NEW YORK—The United States should not build housing. Whole neighborhoods in places like Chicago and Dayton and Oakland and Newark and Memphis are dominated by abandoned houses and apartment buildings. Ten percent of our national housing stock—more than 13 million homes, enough to put roofs over the homeless three times over—are vacant year-round. So why do we let developers bulldoze fields and forests to put up soulless monstrosities?
Several "model houses" at a development bearing the typically atrocious name of "Quinn's Crossing at Yarrowbay Communities" at the edge of Seattle's creeping suburban sprawl went up in flames, apparently torched by radical environmentalists. I had two reactions. First, I was reminded of my wonder that such things happen so infrequently.
Then I laughed. I wasn't alone. Time magazine bemoaned "a notable lack of sympathy for the fate of the homes" among residents of Washington state.
Quinn's Crossing, says its Web site, was "dedicated to the ethos of putting the earth first." In this case, putting Mother Earth "first" led the developers in "energy efficient" 4,500-square-feet McMansions. "The houses are out in the middle of nowhere, on land that used to be occupied by beaver dams and environmentally sensitive wetlands; the site sits at the headwaters of Bear Creek, where endangered chinook salmon spawn," reported Erica C. Barnett for the Seattle weekly newspaper The Stranger. "The houses, and their polluting septic systems, also sit atop an aquifer, which provides drinking water for the area's Cross Valley Water District."
Four thousand five hundred square feet? My last Manhattan apartment had 725. Visitors (New Yorkers, most of whom live in even tighter quarters) cooed over how big it was. The house in which I grew up had 1,000; it was designed for a family of four.
What galled the Earth Liberation Front was the developers' attempt to pass off self-indulgent, gargantuan McMansions as ecologically friendly. "The builders heavily promoted the 'built-green' concept and pointed out that the homes were smaller than the 10,000-square-foot houses on previous Street of Dreams tours," reported The Los Angeles Times.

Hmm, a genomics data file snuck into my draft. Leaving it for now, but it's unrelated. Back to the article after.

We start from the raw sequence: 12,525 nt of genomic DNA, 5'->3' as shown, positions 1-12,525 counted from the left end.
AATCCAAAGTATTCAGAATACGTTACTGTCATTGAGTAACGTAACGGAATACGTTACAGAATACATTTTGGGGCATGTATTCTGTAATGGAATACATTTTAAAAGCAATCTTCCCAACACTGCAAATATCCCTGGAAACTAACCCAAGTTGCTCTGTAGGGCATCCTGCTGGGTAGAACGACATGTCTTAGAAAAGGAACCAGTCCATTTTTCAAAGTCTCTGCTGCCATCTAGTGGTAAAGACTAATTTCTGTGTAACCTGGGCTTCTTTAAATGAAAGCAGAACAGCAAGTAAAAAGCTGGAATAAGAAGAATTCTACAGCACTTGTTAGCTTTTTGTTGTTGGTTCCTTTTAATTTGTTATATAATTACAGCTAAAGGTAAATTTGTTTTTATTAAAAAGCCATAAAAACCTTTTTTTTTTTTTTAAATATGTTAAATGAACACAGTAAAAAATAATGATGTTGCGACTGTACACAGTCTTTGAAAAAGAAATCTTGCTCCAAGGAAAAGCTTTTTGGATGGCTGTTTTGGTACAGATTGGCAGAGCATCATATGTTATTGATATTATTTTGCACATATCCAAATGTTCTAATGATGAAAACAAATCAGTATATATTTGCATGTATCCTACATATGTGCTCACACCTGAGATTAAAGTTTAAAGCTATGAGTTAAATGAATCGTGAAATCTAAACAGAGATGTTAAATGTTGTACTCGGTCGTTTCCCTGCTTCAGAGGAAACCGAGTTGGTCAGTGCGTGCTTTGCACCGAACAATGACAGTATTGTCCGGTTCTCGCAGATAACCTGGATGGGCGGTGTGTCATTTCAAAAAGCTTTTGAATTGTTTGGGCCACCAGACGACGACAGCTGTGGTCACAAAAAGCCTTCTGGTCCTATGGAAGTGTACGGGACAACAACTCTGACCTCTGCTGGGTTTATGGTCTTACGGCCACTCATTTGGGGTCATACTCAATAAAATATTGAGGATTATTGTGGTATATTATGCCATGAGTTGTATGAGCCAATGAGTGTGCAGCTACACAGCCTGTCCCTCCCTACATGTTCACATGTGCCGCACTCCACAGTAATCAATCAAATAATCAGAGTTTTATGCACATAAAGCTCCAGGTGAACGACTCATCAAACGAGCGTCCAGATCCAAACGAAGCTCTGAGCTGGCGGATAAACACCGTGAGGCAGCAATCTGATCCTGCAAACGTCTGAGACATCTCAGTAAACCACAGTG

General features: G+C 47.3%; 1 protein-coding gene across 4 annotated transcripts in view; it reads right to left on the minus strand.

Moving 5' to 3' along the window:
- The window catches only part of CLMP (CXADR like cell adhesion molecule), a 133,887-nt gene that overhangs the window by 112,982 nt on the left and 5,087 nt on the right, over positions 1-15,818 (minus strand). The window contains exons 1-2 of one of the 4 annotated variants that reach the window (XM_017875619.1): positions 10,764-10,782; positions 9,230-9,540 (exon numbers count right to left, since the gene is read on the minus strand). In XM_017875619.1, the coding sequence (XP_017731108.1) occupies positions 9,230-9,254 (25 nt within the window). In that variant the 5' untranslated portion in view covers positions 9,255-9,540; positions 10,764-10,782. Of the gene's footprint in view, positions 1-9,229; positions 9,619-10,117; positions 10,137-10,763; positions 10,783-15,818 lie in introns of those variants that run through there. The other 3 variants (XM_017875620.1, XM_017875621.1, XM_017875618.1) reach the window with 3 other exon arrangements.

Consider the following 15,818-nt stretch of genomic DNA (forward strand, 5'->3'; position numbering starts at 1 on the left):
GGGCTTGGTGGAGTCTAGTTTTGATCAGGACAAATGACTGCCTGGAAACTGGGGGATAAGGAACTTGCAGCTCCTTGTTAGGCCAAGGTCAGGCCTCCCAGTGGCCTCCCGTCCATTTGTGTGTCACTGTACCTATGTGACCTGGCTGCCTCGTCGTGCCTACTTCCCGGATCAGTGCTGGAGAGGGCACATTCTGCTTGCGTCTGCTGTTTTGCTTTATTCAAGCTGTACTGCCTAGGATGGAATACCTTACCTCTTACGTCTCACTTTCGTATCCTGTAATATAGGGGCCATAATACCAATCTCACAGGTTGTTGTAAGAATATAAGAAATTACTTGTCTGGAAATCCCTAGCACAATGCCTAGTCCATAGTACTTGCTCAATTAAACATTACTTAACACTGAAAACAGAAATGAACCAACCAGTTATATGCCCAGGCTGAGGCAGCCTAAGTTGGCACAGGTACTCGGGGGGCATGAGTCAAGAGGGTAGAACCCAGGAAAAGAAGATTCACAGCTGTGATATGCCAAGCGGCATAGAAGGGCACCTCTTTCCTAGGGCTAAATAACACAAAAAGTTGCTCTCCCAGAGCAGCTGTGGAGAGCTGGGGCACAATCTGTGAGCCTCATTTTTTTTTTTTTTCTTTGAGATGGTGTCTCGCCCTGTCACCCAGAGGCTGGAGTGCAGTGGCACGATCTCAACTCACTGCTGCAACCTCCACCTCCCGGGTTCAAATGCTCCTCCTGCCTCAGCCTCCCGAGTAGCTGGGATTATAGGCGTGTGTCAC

Barnett's story asked: "Were the terrorists right?" She noted: "An energy-efficient mansion will never use less energy than even a large urban apartment."
Right or wrong, they're not terrorists.
The feds say they are. They call ELF, the loose-knit "group" that took responsibility for the blazes in unincorporated Snohomish County, the biggest threat to mom, freedom, apple pie and three-minute pop songs since the Soviet Union closed shop. Six months before 9/11, shortly before the famous "Bin Laden Wants to Kick Our Ass Six Ways to Sunday" memo, the FBI went so far as to list the ELF as a federally designated terrorist organization. Like al Qaida.
Terrorism—you can look it up—involves killing people. Hijacking a plane and flying it into a building is terrorism. Destroying property—property that, for the most part, made the world a worse place—is not.
ELF's goal of "inflict[ing] maximum economic damage on those profiting from the destruction and exploitation of the natural environment" has inspired people to set fire to SUVs at a New Mexico car dealership, Hummers in California, and a Vail ski lodge whose construction threatened the lynx, an endangered species. Damage to the Colorado ski project amounted to $12 million.
ELF members are vandals. They're arsonists. But they aren't terrorists.
ELF demands that its adherents "take all necessary precautions against harming any animal—human and non-human." Although it could happen someday, no one has ever been killed or hurt in an ELF action. Equating the burning of a Hummer to blowing up a child exposes our society's grotesque overemphasis on the "right" of property owners to do whatever they want. The word "eco-terrorism" is an insult to the human victims of real terrorism, including those of 9/11.
The closest ELF's critics come to landing a punch is pointing out that fires send crud into the atmosphere. "This is releasing more carbon into the air than they ever would have by building the houses," the listing agent for one of the destroyed "rural cluster development" houses told The New York Times. Newsweek asked: "If their cause is to save the environment, how does burning houses, and thereby releasing carbon and toxins into the atmosphere, help achieve that goal?"
Eye-roll alert: A house fire releases air pollution once. A family living in a house does it day after day for decades. Anyway, why are builders making houses out of toxins?
Property-rights extremists raised the same point after ELF set fire to 20 Hummer H2s at a California car dealership in 2004.
"There's a lot more pollutants from the fire than the vehicles would pollute during their lifetime," said the West Covina fire marshal. Even if that were true, he forgot where those gas guzzlers would have eventually ended up: in landfills, their nasty chemicals seeping into the ground.
"Think of all the resources those fires wasted," moaned Seattle Times columnist Jerry Large. He explained that lawful means—petitions, politely worded letters to the editor, speaking at public hearings—are the proper way to take a stand against the destruction of the environment. "The development where this latest arson took place, situated atop the area's water supply, has been challenged by other groups, using negotiation and the law," he says approvingly. That's true. The local zoning board heard from hundreds of opponents of Quinn's Crossing before voting, 4 to 1, in favor.
Challenged, yes. But not successfully.
Ted Rall is the author of the book Silk Road to Ruin: Is Central Asia the New Middle East?, an in-depth prose and graphic novel analysis of America's next big foreign policy challenge.